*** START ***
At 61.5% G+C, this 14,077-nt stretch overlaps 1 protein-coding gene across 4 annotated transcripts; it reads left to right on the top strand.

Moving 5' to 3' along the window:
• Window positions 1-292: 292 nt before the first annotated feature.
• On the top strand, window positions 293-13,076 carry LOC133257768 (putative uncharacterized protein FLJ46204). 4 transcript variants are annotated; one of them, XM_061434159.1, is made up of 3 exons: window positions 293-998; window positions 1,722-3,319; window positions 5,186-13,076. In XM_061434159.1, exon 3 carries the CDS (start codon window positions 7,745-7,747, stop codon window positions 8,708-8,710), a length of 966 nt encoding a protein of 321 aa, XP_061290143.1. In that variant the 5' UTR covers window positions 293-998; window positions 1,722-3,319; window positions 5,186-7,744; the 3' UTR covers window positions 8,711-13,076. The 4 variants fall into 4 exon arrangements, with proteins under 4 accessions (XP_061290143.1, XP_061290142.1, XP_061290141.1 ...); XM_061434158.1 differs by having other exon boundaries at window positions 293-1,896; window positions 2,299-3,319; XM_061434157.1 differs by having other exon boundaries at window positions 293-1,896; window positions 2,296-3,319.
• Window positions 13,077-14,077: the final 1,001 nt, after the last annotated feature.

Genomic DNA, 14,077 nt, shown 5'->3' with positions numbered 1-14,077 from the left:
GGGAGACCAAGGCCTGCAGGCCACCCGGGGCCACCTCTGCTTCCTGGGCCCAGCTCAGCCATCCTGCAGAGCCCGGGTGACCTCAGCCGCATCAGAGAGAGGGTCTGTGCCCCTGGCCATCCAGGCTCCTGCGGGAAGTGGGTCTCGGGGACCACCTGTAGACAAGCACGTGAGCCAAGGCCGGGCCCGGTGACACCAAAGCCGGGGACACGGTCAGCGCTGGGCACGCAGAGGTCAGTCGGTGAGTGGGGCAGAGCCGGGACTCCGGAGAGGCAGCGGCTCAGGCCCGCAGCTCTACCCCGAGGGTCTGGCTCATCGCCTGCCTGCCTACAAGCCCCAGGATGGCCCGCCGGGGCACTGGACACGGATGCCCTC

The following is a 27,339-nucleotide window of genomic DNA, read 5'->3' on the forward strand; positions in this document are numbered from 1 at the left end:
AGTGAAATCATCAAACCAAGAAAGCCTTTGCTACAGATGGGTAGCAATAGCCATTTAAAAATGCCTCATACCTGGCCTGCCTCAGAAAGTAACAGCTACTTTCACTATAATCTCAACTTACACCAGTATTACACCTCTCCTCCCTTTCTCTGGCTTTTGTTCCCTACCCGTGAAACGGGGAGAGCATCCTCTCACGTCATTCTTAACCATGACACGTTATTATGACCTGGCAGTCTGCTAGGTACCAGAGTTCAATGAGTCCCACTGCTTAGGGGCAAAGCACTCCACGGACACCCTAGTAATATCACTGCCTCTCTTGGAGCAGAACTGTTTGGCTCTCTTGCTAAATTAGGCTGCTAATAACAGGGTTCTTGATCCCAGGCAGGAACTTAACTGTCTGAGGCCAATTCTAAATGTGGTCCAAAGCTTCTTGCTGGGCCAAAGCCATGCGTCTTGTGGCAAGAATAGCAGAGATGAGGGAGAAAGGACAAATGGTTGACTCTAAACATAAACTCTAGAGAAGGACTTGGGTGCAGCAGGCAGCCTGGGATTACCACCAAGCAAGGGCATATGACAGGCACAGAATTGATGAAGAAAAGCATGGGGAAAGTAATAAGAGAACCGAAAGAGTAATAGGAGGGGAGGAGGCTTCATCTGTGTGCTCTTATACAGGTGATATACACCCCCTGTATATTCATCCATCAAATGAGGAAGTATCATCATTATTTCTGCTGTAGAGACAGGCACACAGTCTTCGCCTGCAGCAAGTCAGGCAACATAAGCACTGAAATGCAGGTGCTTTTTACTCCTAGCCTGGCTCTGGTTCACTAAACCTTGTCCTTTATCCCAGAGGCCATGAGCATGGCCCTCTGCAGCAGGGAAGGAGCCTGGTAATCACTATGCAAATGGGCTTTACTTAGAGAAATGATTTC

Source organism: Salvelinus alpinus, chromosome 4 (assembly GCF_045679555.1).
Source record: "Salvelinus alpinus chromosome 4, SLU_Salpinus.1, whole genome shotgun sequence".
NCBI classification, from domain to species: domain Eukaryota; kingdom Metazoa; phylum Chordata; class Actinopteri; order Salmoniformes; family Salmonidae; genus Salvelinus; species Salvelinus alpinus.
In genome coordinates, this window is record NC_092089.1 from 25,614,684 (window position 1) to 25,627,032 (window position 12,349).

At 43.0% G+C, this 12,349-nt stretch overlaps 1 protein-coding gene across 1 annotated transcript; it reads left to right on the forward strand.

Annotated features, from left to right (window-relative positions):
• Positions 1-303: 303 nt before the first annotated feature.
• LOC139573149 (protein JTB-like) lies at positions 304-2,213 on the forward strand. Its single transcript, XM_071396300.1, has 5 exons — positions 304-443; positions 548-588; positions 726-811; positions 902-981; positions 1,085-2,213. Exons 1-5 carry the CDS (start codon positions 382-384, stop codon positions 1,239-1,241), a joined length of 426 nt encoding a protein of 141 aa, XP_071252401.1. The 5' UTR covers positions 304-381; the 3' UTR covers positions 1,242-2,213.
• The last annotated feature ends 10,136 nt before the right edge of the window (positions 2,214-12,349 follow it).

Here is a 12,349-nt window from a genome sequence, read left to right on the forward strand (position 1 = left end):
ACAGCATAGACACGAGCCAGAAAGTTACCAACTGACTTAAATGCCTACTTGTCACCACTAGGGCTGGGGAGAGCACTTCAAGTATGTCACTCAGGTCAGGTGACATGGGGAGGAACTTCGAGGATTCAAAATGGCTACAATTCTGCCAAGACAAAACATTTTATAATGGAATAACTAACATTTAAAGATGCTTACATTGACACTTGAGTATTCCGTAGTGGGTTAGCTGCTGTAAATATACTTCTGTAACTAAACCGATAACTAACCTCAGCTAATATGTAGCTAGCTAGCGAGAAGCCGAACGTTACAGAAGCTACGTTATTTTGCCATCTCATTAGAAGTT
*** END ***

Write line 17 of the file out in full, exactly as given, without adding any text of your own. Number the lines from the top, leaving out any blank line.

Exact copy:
• LOC139573149 (protein JTB-like) lies at positions 304-2,213 on the forward strand. Its single transcript, XM_071396300.1, has 5 exons — positions 304-443; positions 548-588; positions 726-811; positions 902-981; positions 1,085-2,213. Exons 1-5 carry the CDS (start codon positions 382-384, stop codon positions 1,239-1,241), a joined length of 426 nt encoding a protein of 141 aa, XP_071252401.1. The 5' UTR covers positions 304-381; the 3' UTR covers positions 1,242-2,213.